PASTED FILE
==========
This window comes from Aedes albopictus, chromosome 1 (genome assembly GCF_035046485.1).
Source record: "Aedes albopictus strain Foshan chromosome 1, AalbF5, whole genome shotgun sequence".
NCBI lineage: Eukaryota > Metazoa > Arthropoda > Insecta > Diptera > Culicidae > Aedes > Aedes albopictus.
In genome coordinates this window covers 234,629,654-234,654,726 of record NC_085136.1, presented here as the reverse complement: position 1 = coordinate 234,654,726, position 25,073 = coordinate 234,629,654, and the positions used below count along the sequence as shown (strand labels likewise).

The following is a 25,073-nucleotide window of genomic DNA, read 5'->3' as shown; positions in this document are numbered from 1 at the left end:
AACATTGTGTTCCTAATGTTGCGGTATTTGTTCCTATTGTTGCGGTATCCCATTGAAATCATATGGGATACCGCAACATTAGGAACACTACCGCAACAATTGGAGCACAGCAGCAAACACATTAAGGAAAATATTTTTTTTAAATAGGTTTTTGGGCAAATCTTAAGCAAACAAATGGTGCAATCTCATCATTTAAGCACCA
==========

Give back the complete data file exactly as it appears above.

This window comes from Aedes albopictus, chromosome 1 (genome assembly GCF_035046485.1).
Source record: "Aedes albopictus strain Foshan chromosome 1, AalbF5, whole genome shotgun sequence".
NCBI lineage: Eukaryota > Metazoa > Arthropoda > Insecta > Diptera > Culicidae > Aedes > Aedes albopictus.
In genome coordinates this window covers 234,629,654-234,654,726 of record NC_085136.1, presented here as the reverse complement: position 1 = coordinate 234,654,726, position 25,073 = coordinate 234,629,654, and the positions used below count along the sequence as shown (strand labels likewise).

The following is a 25,073-nucleotide window of genomic DNA, read 5'->3' as shown; positions in this document are numbered from 1 at the left end:
AACATTGTGTTCCTAATGTTGCGGTATTTGTTCCTATTGTTGCGGTATCCCATTGAAATCATATGGGATACCGCAACATTAGGAACACTACCGCAACAATTGGAGCACAGCAGCAAACACATTAAGGAAAATATTTTTTTTAAATAGGTTTTTGGGCAAATCTTAAGCAAACAAATGGTGCAATCTCATCATTTAAGCACCA